BWW Interviews: Onstage at The Barn: Memories From the First 45 Years with Joy Tilley Perryman

BWW-Interviews-Onstage-at-The-Barn-Memories-From-the-First-45-Years-with-Joy-Tilley-Perryman-20010101

Offering further proof that time flies when you're having a good time, it's been 45 years Chaffin's Barn Dinner Theatre opened its doors to the Nashville and regional theater-going audience. Since 1967-when A.W. and Puny Chaffin founded "The Barn"-thousands of people have made the trek to the big red barn in West Nashville, witnessing some of the best shows to be produced in Music City, and in the process getting to know all the actors, artists and technicians who've brought all a myriad of shows to life.

Throughout those 45 years, regardless of the title or names on the marquee, The Barn has offered every one of its audiences exciting professional theatre and a mouth-watering buffet fairly groaning from the weight of the assembled Southern delicacies.  In fact, when you talk to people about their memories of The Barn, they're just as likely to mention peanut butter pie or corn pudding as they are to recall the onstage antics and offstage friendships of such performers as Rona Carter or Brian Russell.

Since 1967, Chaffin's Barn has provided employment to some of the best actors to be found on stages anywhere, launching careers for actors who have gained critical and audience acclaim all over the country. And during that time span, Chaffin's Barn Dinner Theatre has been hailed as one of the Top 25 tourist attractions in Nashville, "Best Buffet" and "Best Place to See a Play" in The Tennessean's annual Toast of Music City contest and in Nashville Scene's "Best of" as one of the top three "Best Places to See a Play." In addition, Chaffin's Barn was the recipient of The First Night Lifetime Achievement Award and its shows, directors, choreographers and actors have taken home multiple First Night honors over the years.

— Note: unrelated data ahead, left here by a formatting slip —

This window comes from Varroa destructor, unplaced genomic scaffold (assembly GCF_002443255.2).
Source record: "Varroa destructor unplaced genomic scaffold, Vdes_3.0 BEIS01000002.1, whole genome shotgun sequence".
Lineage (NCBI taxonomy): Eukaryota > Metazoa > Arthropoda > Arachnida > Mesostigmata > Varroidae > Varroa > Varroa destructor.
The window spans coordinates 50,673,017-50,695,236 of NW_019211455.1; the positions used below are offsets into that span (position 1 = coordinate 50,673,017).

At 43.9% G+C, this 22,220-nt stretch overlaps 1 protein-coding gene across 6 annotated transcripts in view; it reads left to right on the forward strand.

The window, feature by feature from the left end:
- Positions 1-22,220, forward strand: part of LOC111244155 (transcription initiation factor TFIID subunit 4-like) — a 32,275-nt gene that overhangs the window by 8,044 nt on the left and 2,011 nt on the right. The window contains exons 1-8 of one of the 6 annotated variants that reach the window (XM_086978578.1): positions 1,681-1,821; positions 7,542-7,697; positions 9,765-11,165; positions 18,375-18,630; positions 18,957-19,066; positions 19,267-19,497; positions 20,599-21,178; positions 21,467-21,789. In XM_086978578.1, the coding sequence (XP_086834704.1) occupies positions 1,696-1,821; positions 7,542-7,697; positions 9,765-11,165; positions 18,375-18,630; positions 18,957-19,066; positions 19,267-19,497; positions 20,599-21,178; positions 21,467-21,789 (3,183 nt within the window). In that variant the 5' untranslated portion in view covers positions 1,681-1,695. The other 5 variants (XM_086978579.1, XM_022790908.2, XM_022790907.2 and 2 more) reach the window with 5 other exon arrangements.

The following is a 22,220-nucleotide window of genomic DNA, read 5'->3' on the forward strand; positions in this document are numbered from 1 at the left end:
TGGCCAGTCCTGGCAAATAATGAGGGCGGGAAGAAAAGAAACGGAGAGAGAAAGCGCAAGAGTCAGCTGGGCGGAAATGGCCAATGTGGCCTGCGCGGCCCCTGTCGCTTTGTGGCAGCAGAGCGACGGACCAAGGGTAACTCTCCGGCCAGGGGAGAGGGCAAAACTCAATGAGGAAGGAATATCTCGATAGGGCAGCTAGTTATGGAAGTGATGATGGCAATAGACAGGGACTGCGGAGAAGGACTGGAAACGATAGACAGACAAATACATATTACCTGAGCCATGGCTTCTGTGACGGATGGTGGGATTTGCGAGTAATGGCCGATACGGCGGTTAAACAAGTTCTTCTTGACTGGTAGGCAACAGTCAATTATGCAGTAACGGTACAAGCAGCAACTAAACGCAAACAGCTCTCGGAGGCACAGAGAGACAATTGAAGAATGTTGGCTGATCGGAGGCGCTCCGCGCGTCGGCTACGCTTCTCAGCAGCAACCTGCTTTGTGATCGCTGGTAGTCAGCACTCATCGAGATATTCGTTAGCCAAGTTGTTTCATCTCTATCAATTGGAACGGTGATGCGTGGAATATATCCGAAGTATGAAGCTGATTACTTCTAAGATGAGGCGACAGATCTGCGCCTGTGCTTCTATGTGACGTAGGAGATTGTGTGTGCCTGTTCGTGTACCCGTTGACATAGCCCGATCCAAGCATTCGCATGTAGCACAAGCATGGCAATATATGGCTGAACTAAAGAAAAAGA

What was your first experience at Chaffin's Barn? I moved to Nashville in 1997 and immediately started auditioning around town.  My first audition at the Barn was for Mr. Chaffin himself for a Backstage show called Hiccup. I was a wee bit intimidated to be auditioning for the man whose name was on the sign. But I made him laugh (I have since come to find out that is in and of itself a rare thing. He has heard every audition piece, ever). However, he did not cast me but I knew I was going to work there eventually. And, four weeks later, a talented and highly discerning woman named Lydia Bushfield cast me in Par for the Course and I knew I had found a new theater home and family.In recognition of The Barn's 45 years of bringing the magic of live theater to the stage, we continue our special series of Onstage at The Barn: Memories from The First 45 Years, with actress Joy Tilley Perryman, who this past holiday season starred in It's A Country Christmas, Carol. Today, Joy shares her memories of her Barn experiences to the ones that we've been sharing for two weeks to celebrate the 45th anniversary…

 

What's your most vivid memory of working there? There are so many! Literally, when you run a show five times a week, sometimes seven, for six weeks a run and then wait tables in between shows you make a gracious plenty of memories. But I will try and pick just one. I think it has to be the chills I felt sitting in a completely darkened theater (John let us turn off even the aisle lights, so it was pitch black), then hearing Norman Greenbaum's Spirit in the Sky and watching the stage descend with a pinspot on a rope ladder that was coming down just a few inches above the stage.  On the ladder were Buddy Raper and Brian Sears playing an angel and a ghost. The show was Lydia Bushfield's Ghost of a Chance and that opening moved me in a way that I had not felt since college. The show starred Lisa Marie Wright and Buddy and Brian. I was the wacky next door neighbor and Joseph Nobles was a scream as Lisa Marie's three blind dates. It really is still so vivid, it was different from anything I had seen done at the Barn.  I also have a vivid memory of being locked in the bar, but we better leave that one alone...